Originally posted October 20, 2017
The New Jersey Supreme Court is expected to issue a ruling soon that may affect more than 2,000 cases before the state’s courts. The court’s decision could have an even more far-reaching impact and might eventually undermine medical research, patient-physician decision making and informed consent.
The issue is whether scientific testimony expressing refuted theories that have not been subjected to peer review and do not follow the traditional hierarchy of scientific evidence should be admissible in litigation involving plaintiffs who claim their inflammatory bowel disease (IBD) was caused by the drug isotretinoin, marketed as Accutane by Hoffmann-La Roche, formerly headquartered in Nutley, N.J.
The first lawsuit on this matter was filed in July 2003. A hearing on whether the plaintiffs’ witnesses would be allowed to testify was held in February 2015, after which trial Judge Nelson C. Johnson barred their testimony. In May 2015, Johnson dismissed 2,076 related cases based on his ruling about the evidence.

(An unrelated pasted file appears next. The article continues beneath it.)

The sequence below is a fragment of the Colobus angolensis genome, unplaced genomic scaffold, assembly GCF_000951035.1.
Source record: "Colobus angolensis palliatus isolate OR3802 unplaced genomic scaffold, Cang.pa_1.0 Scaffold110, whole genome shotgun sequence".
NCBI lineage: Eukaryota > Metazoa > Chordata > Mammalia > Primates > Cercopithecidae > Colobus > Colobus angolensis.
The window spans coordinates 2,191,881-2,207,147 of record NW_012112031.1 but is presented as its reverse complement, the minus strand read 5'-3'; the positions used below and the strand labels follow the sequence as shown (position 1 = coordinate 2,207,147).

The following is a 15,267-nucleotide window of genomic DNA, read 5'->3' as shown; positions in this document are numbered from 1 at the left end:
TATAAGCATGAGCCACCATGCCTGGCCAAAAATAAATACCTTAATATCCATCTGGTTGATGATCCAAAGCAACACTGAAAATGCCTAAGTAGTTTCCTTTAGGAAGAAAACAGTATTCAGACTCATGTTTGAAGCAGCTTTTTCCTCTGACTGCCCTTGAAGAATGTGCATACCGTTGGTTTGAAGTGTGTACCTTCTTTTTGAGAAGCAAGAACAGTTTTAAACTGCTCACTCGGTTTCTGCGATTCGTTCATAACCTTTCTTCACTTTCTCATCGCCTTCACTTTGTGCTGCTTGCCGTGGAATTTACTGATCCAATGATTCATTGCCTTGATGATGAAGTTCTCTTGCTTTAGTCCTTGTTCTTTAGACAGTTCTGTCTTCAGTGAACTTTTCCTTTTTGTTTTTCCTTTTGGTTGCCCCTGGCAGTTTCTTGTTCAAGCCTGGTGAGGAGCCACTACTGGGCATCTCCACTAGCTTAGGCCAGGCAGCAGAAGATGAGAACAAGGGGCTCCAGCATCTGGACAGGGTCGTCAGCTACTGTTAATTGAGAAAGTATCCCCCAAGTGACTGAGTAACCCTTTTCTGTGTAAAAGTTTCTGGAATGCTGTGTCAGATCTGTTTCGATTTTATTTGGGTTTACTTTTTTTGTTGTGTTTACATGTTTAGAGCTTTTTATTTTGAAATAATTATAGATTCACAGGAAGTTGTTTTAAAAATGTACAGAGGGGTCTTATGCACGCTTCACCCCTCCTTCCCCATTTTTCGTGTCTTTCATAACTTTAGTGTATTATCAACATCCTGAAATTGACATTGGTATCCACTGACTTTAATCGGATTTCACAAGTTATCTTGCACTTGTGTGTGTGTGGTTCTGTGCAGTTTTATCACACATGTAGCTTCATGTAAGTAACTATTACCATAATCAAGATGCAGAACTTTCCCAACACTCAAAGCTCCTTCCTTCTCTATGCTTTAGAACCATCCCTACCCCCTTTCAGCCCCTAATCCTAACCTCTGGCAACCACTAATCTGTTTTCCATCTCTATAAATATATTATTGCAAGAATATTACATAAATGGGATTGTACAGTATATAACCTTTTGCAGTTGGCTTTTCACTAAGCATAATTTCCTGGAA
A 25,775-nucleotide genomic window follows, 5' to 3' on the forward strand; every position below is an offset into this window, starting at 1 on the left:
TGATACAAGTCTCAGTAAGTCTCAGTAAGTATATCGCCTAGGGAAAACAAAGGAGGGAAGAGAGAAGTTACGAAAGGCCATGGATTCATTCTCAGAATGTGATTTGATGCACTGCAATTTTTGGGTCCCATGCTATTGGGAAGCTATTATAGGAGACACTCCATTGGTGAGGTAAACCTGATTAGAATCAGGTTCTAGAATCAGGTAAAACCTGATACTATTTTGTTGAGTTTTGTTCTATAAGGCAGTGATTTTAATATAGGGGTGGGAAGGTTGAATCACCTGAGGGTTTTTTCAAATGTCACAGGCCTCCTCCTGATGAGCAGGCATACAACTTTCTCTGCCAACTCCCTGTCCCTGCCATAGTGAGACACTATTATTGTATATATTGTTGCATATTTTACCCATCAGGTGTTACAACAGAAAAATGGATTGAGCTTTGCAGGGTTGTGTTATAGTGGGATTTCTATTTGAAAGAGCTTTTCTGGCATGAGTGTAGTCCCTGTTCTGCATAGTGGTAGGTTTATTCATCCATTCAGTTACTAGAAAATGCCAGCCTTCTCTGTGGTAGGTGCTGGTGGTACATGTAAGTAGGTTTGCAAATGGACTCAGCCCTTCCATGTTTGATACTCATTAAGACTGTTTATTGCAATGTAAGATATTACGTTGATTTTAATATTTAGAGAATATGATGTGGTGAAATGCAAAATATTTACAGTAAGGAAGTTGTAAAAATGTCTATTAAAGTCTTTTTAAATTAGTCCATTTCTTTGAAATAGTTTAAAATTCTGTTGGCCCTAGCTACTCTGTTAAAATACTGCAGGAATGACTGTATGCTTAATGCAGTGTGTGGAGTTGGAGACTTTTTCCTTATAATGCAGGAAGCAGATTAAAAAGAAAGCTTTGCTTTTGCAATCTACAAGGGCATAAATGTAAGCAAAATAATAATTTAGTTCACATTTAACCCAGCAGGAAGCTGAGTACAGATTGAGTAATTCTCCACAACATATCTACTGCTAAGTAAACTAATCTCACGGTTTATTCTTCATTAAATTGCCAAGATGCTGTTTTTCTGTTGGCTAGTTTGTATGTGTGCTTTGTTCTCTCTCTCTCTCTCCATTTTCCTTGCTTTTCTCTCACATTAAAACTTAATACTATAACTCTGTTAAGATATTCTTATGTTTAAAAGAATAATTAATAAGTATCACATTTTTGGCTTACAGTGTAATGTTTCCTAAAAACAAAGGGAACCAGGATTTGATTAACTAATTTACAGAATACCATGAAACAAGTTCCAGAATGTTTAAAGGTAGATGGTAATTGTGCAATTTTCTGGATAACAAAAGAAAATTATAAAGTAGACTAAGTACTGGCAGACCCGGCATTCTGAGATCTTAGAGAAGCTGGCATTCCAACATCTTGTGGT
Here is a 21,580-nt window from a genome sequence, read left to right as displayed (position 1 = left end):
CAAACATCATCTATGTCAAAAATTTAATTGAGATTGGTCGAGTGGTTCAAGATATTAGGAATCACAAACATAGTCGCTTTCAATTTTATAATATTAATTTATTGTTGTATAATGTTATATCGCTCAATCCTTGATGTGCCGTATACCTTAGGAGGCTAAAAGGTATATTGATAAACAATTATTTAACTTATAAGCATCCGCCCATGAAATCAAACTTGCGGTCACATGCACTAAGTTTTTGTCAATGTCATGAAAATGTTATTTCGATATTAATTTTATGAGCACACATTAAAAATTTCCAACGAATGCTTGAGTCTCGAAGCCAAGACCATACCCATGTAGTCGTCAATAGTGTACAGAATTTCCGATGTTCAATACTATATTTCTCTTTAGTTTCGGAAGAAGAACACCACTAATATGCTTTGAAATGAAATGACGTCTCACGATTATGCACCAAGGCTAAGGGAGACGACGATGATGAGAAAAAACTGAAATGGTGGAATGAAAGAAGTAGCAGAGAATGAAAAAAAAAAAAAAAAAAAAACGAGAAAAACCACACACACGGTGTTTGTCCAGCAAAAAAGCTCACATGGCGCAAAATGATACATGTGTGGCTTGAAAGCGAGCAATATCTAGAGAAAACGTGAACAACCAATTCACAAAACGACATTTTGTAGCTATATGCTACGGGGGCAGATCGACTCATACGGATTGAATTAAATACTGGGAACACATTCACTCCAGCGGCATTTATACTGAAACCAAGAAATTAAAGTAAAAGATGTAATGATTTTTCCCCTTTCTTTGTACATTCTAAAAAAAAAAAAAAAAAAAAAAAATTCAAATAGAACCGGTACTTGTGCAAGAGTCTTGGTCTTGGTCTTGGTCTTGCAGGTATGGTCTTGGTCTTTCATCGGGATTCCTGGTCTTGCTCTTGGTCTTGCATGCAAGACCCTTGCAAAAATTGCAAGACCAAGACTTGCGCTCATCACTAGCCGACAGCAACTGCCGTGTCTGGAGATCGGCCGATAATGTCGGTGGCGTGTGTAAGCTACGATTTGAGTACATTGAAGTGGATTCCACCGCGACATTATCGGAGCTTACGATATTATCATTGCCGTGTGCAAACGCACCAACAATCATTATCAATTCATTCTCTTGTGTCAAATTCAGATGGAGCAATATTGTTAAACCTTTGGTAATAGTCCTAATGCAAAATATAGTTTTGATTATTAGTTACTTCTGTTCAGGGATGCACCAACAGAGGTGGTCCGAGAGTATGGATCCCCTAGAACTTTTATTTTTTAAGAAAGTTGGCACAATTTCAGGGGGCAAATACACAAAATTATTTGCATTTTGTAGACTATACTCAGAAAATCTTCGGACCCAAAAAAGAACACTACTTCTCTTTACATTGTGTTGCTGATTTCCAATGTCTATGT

This past July, a three-judge panel of the state appellate court reversed both the ruling barring the testimony and the dismissal of the cases. Hoffman-La Roche has requested the state Supreme Court to review this ruling.
The pressor is here.